This article seeks to provide a brief summary of recent developments relating to the replacement of LIBOR, with a particular focus on English law term loan documentation, including the drafting produced by the Loan Market Association ("LMA")[1] endorsed by the Working Group on Sterling Risk Free Rates ("RFRWG")[2].

A distinction should be drawn between provisions designed to apply to a fallback scenario (i.e. discontinuance of LIBOR) and provisions designed to apply to a transition scenario (i.e. where a replacement rate becomes available prior to discontinuance of LIBOR), given that regulators such as the UK Prudential Regulation Authority ("PRA") and Financial Conduct Authority ("FCA") have emphasized that they would expect contracts referencing LIBOR to be replaced or amended before LIBOR is discontinued, rather than at the actual point of discontinuance.[3]

The recommended LMA rider[4] is a fallback provision in the sense that it responds to discontinuance of LIBOR. However its only function is to regulate the voting threshold in a syndicated facility for certain matters, namely amendments necessary to give effect to a replacement rate. It does not set out a comprehensive fallback regime (i.e. a set of changes which automatically come into effect when triggered to address discontinuance). Instead it contemplates that facility agreement parties will agree those changes once it is triggered. It has no application to a bilateral facility or where a change in the voting threshold does not have a material impact. It is also drafted on the basis that a replacement rate exists but the parties have not yet transitioned to it when discontinuance occurs.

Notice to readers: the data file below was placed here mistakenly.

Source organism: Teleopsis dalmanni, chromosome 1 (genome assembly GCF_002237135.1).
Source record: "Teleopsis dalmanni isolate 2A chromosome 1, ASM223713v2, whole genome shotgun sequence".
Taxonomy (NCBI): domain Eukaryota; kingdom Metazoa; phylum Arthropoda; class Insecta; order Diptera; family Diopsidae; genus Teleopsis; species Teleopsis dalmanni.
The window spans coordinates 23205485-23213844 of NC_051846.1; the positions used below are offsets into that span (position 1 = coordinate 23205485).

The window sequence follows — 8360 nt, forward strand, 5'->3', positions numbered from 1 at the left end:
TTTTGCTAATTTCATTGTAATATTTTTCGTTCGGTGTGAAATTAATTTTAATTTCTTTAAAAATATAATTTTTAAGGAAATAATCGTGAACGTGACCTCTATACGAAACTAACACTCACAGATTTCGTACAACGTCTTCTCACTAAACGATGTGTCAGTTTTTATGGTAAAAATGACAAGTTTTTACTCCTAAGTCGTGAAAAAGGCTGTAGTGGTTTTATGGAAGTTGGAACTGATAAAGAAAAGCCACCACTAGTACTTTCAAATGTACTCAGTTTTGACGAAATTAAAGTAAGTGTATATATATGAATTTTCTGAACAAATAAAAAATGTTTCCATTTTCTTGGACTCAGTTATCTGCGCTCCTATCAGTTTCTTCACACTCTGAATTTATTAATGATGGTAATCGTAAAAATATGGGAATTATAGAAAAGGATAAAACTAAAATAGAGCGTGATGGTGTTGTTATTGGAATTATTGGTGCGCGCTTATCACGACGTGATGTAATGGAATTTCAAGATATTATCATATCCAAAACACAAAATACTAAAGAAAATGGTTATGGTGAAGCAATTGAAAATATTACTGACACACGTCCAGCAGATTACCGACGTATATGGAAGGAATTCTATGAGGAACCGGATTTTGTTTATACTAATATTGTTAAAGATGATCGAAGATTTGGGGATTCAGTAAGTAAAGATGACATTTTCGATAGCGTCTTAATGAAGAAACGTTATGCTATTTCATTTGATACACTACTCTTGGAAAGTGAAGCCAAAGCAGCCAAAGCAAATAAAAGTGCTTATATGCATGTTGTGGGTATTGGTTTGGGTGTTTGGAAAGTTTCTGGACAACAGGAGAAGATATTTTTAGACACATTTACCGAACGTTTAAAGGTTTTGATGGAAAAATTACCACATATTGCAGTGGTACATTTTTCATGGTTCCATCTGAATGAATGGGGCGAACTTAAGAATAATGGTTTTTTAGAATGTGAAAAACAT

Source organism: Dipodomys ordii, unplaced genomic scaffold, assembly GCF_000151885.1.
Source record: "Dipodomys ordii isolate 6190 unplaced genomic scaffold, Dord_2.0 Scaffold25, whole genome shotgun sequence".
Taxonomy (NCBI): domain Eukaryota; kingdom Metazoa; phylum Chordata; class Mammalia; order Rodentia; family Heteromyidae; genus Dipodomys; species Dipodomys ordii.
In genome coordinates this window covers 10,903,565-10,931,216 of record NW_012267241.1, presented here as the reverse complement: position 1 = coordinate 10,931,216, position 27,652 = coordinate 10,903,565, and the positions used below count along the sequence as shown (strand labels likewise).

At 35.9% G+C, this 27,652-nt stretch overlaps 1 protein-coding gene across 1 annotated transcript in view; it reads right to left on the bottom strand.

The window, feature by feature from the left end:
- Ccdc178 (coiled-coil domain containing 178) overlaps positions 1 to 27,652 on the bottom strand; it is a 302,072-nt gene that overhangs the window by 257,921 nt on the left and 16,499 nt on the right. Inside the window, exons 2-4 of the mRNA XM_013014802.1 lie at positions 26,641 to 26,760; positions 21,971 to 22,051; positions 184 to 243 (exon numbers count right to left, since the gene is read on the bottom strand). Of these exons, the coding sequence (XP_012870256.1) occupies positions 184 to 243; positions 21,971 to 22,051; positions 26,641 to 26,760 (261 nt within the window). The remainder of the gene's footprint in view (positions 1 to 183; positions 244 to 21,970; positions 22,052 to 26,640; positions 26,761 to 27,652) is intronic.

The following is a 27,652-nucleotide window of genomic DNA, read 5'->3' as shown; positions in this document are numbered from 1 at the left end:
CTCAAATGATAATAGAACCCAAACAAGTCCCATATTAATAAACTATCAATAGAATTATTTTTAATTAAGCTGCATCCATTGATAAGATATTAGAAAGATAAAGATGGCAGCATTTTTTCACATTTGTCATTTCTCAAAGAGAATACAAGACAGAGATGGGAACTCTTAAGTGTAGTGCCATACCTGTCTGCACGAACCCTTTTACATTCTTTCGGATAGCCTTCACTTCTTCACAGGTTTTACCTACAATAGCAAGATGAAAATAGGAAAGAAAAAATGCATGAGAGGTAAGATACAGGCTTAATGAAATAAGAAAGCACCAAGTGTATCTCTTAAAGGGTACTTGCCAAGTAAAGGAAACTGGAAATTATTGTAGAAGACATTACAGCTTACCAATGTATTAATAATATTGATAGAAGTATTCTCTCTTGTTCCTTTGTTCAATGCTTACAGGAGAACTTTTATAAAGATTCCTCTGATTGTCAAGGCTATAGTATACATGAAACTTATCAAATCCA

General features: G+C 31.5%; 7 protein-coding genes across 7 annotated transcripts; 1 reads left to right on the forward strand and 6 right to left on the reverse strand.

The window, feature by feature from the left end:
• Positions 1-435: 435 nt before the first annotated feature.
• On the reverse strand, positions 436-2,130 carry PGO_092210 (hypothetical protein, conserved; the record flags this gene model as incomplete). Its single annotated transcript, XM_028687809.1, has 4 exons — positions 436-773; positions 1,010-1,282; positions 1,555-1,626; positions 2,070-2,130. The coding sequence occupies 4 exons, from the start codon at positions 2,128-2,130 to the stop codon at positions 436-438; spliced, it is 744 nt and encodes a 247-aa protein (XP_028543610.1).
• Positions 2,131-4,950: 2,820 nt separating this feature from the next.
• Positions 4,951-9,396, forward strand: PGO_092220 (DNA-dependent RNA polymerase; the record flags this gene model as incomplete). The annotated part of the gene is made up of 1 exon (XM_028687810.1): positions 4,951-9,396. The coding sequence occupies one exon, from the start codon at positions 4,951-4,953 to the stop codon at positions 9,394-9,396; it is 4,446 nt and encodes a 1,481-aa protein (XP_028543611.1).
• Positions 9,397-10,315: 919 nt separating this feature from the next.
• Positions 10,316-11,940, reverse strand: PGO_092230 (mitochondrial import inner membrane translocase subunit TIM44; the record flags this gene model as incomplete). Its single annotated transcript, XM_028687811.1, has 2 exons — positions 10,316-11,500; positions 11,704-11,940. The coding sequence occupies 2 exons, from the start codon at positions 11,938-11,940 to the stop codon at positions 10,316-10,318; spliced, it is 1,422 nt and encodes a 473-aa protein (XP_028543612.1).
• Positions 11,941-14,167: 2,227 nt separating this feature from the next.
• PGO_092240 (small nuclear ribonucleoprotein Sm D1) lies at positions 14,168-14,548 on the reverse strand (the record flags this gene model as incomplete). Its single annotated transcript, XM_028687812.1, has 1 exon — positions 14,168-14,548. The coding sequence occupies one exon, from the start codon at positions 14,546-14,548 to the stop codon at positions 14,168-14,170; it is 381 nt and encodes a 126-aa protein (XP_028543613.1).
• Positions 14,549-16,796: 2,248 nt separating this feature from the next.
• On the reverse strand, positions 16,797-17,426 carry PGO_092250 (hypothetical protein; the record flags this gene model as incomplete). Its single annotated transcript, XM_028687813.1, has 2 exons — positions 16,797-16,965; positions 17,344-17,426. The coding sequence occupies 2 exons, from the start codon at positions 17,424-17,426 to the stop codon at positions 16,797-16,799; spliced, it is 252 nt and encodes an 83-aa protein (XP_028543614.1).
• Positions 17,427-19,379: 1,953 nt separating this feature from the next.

From our experience, some lenders wish to address the fallback scenario, despite the regulatory guidance which should, if followed, make it unnecessary to do so (because the relevant facility will have been replaced or amended before discontinuance occurs). For such lenders, the starting point is to analyse how the facility agreement as it currently stands would respond to a fallback scenario. The position varies from one facility to another depending on the interest rate fallback options which apply (if any) and the way in which they are drafted. In LMA-based documentation if there is a historic rate fallback that may apply, probably for a finite period. If reference banks are used, their cost of funds may apply. Otherwise the market disruption provisions are likely to apply and substitute the lender’s cost of funds. In some cases there may be no applicable fallback. Based on this analysis a lender might wish to clarify the way in which the relevant facility (existing or to be entered into) responds in a fallback scenario.